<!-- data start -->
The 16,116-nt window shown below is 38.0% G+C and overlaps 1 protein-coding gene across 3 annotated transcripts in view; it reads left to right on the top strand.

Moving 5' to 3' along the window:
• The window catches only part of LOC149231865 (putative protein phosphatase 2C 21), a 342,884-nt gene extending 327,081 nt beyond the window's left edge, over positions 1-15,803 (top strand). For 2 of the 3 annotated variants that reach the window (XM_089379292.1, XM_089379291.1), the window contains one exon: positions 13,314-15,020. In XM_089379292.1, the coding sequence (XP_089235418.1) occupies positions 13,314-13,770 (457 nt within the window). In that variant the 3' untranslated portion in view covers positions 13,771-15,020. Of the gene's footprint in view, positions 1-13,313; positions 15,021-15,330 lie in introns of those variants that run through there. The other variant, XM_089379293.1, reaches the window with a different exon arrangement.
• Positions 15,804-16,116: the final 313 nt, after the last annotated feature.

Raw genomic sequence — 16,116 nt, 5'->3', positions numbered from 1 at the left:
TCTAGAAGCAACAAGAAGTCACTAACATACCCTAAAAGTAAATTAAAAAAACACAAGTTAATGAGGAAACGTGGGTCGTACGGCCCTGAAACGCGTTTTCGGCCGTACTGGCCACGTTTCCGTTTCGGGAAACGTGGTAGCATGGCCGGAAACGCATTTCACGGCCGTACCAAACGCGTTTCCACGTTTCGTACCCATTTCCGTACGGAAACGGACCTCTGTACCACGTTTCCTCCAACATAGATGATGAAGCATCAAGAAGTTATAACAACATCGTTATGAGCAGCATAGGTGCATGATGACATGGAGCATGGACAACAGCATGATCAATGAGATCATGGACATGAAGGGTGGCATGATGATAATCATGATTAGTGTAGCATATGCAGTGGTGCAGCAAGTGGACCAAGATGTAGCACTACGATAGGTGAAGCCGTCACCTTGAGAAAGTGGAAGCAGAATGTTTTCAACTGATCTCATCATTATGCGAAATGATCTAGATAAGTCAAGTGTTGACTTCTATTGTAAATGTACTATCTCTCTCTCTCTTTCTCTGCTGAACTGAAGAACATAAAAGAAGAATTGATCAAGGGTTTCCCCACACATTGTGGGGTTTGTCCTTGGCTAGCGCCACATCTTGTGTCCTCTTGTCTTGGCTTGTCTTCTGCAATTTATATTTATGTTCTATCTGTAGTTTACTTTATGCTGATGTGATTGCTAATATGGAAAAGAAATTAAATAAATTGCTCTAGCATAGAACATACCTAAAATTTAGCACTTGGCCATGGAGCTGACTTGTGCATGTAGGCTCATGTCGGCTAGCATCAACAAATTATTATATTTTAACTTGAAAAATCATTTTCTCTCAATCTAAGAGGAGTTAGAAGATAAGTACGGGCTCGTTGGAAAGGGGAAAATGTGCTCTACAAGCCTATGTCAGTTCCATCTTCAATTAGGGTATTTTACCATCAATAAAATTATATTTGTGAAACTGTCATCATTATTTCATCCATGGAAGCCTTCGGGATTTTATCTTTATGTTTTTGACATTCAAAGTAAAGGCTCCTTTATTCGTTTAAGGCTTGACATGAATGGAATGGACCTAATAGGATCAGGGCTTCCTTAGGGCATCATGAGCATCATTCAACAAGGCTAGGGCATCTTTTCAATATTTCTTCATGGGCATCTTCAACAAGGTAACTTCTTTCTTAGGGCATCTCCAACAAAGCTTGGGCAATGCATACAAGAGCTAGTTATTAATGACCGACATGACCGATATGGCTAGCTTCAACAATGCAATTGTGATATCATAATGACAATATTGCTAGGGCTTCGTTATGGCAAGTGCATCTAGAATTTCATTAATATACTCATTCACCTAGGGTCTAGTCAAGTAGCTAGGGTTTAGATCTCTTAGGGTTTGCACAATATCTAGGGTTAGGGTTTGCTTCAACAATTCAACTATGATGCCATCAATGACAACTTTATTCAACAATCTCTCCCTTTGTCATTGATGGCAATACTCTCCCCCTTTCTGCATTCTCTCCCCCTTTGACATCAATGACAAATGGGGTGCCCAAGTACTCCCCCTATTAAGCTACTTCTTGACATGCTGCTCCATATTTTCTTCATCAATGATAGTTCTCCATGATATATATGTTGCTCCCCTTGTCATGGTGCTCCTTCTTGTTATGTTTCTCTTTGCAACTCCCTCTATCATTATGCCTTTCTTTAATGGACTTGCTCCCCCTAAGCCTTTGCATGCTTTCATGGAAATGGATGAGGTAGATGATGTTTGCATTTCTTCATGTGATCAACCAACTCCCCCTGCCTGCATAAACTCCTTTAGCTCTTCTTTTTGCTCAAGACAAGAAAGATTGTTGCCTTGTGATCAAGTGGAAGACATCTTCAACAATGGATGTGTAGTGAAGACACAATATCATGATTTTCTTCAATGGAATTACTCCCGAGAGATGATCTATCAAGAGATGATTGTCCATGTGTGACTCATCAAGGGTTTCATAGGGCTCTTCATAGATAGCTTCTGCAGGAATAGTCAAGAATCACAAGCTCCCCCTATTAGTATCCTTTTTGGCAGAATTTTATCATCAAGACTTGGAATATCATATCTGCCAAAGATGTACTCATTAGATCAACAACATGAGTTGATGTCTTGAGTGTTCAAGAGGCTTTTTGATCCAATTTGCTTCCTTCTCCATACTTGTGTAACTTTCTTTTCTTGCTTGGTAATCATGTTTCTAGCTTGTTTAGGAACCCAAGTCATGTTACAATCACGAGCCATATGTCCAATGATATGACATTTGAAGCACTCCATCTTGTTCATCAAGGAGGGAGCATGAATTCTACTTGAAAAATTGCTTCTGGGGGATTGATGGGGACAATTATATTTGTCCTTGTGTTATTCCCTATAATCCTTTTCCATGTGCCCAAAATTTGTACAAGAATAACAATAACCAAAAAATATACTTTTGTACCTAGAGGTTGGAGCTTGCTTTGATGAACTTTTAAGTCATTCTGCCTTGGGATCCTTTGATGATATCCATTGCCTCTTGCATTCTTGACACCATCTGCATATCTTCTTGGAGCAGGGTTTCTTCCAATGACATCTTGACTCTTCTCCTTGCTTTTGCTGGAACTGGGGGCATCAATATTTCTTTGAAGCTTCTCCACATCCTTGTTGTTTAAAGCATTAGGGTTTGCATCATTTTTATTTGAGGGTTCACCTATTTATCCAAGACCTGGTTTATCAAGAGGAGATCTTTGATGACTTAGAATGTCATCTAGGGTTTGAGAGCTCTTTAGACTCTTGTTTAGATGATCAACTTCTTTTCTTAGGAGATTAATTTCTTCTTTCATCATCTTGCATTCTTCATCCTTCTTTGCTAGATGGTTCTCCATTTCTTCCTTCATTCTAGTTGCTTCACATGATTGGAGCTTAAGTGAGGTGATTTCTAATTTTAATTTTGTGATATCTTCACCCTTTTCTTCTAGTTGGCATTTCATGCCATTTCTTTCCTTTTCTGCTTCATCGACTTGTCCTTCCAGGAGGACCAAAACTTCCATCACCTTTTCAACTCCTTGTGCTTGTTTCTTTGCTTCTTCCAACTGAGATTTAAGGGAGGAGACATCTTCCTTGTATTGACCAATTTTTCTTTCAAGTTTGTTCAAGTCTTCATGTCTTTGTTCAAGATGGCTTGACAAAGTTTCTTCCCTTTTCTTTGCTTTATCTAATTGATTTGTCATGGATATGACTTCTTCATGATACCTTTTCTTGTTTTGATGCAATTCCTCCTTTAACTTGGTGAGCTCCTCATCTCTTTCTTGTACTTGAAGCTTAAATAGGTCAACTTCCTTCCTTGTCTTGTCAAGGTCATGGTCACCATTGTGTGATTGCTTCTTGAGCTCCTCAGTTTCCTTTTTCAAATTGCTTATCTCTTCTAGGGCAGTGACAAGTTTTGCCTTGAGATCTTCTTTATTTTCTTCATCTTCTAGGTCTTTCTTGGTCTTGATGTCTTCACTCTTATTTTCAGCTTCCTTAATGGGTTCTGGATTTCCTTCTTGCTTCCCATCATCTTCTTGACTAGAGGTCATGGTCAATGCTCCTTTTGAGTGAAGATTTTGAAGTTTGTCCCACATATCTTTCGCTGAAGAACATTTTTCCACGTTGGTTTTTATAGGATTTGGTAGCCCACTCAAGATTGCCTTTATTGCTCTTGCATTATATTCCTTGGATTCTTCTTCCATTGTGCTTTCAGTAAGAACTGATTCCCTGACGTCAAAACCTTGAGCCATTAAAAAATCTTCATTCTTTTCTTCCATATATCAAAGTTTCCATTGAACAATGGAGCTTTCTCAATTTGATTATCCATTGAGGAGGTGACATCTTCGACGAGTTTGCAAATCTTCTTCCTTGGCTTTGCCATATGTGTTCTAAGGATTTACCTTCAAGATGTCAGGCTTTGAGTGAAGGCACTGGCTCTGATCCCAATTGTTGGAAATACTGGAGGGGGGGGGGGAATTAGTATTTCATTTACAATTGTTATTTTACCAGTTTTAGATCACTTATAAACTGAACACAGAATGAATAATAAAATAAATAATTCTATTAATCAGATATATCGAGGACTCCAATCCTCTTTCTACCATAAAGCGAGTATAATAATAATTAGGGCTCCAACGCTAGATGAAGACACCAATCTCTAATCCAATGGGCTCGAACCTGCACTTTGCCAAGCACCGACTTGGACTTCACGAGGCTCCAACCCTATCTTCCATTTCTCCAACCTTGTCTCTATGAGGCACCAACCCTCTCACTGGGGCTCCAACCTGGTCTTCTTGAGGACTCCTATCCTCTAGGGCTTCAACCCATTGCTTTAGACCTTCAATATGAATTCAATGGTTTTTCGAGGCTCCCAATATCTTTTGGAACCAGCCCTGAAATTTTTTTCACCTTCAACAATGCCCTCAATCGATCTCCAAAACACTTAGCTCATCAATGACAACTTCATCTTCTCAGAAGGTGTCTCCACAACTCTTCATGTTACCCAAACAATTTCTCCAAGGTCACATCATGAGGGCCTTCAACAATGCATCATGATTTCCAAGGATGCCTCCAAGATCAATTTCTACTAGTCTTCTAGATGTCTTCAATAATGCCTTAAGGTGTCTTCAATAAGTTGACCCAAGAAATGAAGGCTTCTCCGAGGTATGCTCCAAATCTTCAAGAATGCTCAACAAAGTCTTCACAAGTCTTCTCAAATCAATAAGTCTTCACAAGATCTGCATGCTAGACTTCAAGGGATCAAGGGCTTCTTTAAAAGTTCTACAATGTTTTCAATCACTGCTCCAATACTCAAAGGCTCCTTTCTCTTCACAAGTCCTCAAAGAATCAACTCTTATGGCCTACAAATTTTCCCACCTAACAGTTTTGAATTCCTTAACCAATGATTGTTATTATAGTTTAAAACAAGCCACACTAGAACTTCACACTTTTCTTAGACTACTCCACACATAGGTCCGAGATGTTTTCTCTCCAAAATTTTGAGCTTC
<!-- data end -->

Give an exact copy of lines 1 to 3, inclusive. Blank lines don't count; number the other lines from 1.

The 16,116-nt window shown below is 38.0% G+C and overlaps 1 protein-coding gene across 3 annotated transcripts in view; it reads left to right on the top strand.

Moving 5' to 3' along the window:
• The window catches only part of LOC149231865 (putative protein phosphatase 2C 21), a 342,884-nt gene extending 327,081 nt beyond the window's left edge, over positions 1-15,803 (top strand). For 2 of the 3 annotated variants that reach the window (XM_089379292.1, XM_089379291.1), the window contains one exon: positions 13,314-15,020. In XM_089379292.1, the coding sequence (XP_089235418.1) occupies positions 13,314-13,770 (457 nt within the window). In that variant the 3' untranslated portion in view covers positions 13,771-15,020. Of the gene's footprint in view, positions 1-13,313; positions 15,021-15,330 lie in introns of those variants that run through there. The other variant, XM_089379293.1, reaches the window with a different exon arrangement.